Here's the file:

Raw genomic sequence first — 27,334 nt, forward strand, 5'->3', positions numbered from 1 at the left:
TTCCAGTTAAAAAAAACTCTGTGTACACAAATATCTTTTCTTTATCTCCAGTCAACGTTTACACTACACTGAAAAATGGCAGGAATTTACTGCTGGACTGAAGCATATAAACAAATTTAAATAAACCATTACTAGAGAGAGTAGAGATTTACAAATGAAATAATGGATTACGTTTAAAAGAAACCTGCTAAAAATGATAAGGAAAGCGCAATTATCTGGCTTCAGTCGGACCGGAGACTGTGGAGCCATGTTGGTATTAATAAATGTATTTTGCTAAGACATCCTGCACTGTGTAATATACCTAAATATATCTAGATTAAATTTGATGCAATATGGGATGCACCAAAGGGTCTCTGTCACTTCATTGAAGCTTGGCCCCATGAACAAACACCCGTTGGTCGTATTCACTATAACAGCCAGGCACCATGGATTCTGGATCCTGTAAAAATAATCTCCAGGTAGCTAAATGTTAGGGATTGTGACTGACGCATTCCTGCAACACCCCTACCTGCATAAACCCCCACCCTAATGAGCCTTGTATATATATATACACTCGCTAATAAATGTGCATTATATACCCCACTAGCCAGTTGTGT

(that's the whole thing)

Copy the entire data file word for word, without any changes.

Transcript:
Raw genomic sequence first — 27,334 nt, forward strand, 5'->3', positions numbered from 1 at the left:
TTCCAGTTAAAAAAAACTCTGTGTACACAAATATCTTTTCTTTATCTCCAGTCAACGTTTACACTACACTGAAAAATGGCAGGAATTTACTGCTGGACTGAAGCATATAAACAAATTTAAATAAACCATTACTAGAGAGAGTAGAGATTTACAAATGAAATAATGGATTACGTTTAAAAGAAACCTGCTAAAAATGATAAGGAAAGCGCAATTATCTGGCTTCAGTCGGACCGGAGACTGTGGAGCCATGTTGGTATTAATAAATGTATTTTGCTAAGACATCCTGCACTGTGTAATATACCTAAATATATCTAGATTAAATTTGATGCAATATGGGATGCACCAAAGGGTCTCTGTCACTTCATTGAAGCTTGGCCCCATGAACAAACACCCGTTGGTCGTATTCACTATAACAGCCAGGCACCATGGATTCTGGATCCTGTAAAAATAATCTCCAGGTAGCTAAATGTTAGGGATTGTGACTGACGCATTCCTGCAACACCCCTACCTGCATAAACCCCCACCCTAATGAGCCTTGTATATATATATACACTCGCTAATAAATGTGCATTATATACCCCACTAGCCAGTTGTGT